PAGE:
If you are a snowbird that heads south for the winter, there are several key things you can do to help winterize your vacant home. Taking the right winterization steps can help protect your home from theft, water damage, heating or electrical system malfunctions and other possible threats while you are away for an extended period of time.
What Is Winterization?
Winterization of a house is the process of preparing the property to be vacant during the winter. Typically, you will want to take these preventative steps this fall, ahead of winter weather season. Being proactive can help protect against risks of damage due to bursting water pipes and other home and property issues.
1. Prevent Your Home From Appearing Unoccupied
Forward your mail, stop newspaper delivery and ask a friend to pick up items that may be left at your door.
Arrange for someone to remove snow after storms.
Put motion-sensitive exterior lights and interior lights on timers and set them to come on at varying times to discourage prowlers.
2. Take Steps to Protect Your Home from Thieves
Confirm that your alarm systems are in working order and have been activated.
Secure external doors and windows with deadbolt locks, security-type hinges. Install slide locks or other equivalent security locks on sliding glass doors.
Store valuables that you are not taking with you in a safe deposit box or other secure offsite location.
Avoid posting your vacation or travel plans on social media sites, as potential thieves can use that information to learn when your house will be vacant.
3. Help Avoid Water Damage by Turning Off Your Water Supply
If a pipe bursts or leaks while you are away, it could cause significant damage. Consider completely turning off the water supply if you will be away for an extended period of time. If your home is heated by an older steam heating system, consult with your heating professional to determine if it is safe to turn off the water supply for your particular heating system. Also, if your home is protected by a fire sprinkler system, make sure that you do not turn off the water to this system.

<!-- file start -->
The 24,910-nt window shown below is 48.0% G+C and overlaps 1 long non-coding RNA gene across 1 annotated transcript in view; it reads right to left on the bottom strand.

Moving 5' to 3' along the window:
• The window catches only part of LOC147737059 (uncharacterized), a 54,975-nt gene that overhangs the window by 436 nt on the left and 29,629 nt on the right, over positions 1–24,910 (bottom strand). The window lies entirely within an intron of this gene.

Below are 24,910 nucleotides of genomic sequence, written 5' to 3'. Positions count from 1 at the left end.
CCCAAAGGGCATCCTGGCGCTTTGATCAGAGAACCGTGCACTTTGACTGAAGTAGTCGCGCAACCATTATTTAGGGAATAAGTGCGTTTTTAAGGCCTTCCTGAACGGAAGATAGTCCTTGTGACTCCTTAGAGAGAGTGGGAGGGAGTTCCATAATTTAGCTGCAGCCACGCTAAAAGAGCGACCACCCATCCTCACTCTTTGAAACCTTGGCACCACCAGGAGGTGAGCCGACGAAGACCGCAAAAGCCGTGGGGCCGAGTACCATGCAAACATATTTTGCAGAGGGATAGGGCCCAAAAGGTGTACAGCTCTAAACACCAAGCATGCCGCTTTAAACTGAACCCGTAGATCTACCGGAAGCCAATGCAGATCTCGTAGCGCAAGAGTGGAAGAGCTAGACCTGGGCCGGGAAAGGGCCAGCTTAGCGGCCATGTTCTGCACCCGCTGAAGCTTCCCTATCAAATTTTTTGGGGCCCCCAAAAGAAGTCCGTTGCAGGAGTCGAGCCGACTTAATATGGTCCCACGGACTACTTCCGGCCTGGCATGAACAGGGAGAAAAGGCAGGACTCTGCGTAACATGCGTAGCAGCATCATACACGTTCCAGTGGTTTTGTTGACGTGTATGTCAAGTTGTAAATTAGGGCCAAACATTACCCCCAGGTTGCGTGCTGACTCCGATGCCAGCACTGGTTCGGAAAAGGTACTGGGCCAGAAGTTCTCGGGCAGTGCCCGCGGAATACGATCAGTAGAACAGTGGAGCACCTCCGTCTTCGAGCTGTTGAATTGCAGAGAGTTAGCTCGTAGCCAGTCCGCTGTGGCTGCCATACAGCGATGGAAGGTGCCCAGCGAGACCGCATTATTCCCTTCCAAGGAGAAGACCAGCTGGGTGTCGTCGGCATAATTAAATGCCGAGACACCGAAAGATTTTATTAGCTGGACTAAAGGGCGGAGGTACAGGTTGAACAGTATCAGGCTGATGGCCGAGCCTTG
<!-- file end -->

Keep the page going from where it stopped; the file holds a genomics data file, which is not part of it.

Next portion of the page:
If you have turned off the water supply, drain your pipes of all water by opening the faucets, and flush your toilet to clear the water from the tank and bowl. Consider pouring antifreeze in toilet tanks and bowls to prevent any remaining water from freezing.1 Always use non-toxic antifreeze rated for plumbing systems.
You may wish to hire a licensed plumber to complete these steps. The plumber can also confirm that the pipes have been fully drained by blowing compressed air through the pipes.
4. Keep Your Home and Plumbing Warm
If you decide against draining your water pipes, keep the furnace running to help make sure the home stays warm and the pipes do not freeze.
Set the temperature at 55°F or higher to help keep the interior of the floor and wall cavities, where the water piping is likely located, above freezing temperatures. Keeping room and cabinet doors open can also help heat to circulate and warm the areas where pipes are located.
Shut off the water to washing machines and dishwashers where possible, to avoid any leaks or broken hoses while you are away.